It is not for this blog to discuss whether introducing measures to protect disengaged consumers was a worthy policy move and - if so - whether a price cap was the most effective tool to pursue it. But the current crisis shows that retail price caps are notoriously difficult to get right in practice, while avoiding distortionary effects. And it also shows - as if further proof was needed - that regulated prices are easier lowered than increased, even if such increase was in response to an openly recognised regulatory failure in the cap-setting methodology. 

Too much competition in energy retail? 

As the casualty count keeps rising (some commentators expect that 10 or fewer suppliers may survive the crisis) one cannot help wondering if the UK retail energy market was unsustainably competitive. It seems to us that the issue here was one of too many competitors, which actually brought very little in terms of the benefits typically associated with competition as they were for the most part lacking compelling USPs.

Indeed the government has not even considered a short-term ‘regulatory holiday’ to nurse the industry until the next price cap review - somewhat unusually for an executive that has otherwise been trigger-happy in suspending competition law to counter emergencies from the pandemic. Perhaps a diffuse dissatisfaction with the current atomised market structure, with the perception that entry requirements had been too loose for too long, explains such inaction.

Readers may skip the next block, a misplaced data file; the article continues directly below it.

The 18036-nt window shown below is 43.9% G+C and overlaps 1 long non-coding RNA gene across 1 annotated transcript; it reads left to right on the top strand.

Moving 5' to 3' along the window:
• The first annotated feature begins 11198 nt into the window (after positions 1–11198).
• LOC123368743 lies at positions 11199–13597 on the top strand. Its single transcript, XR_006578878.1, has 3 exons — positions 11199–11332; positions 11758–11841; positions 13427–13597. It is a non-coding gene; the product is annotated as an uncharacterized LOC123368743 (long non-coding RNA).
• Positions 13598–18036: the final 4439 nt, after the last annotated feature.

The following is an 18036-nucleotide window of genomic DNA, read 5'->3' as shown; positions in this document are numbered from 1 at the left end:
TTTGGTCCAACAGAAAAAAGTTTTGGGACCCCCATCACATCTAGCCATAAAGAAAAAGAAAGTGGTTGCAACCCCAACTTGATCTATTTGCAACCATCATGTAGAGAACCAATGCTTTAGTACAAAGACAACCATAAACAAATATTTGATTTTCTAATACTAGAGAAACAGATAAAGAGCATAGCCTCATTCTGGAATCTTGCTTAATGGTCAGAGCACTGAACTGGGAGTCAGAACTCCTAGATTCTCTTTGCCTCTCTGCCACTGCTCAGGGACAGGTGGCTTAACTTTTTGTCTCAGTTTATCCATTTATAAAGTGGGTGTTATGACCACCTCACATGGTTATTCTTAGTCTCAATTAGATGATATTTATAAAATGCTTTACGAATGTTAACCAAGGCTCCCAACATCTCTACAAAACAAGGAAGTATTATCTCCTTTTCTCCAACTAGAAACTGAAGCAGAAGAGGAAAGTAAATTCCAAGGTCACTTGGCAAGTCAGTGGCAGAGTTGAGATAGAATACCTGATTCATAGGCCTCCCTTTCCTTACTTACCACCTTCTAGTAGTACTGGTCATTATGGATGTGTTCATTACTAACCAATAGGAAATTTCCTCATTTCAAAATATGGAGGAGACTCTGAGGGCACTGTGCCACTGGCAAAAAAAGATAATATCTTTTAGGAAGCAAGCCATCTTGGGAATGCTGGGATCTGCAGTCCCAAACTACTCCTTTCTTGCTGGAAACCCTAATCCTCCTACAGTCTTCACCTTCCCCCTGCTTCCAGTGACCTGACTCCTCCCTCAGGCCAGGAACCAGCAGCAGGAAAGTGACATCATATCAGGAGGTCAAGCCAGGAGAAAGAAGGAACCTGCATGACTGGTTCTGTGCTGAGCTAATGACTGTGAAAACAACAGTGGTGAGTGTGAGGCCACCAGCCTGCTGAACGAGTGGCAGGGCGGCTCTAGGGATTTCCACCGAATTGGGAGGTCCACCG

At the time of writing, almost 30 suppliers have entered administration, either via the Ofgem-run Supplier of Last Resort (SoLR) framework or, for Bulb, the government-run Special Administration Regime (SAR). Recent estimates put the cost of the crisis at around £4bn, with energy consumers on the hook (via SoLR) for approximately £2bn, and the British taxpayer (via SAR) for £2bn. This seems a steep price tag for the incremental service and consumer protection gains brought about by these additional suppliers.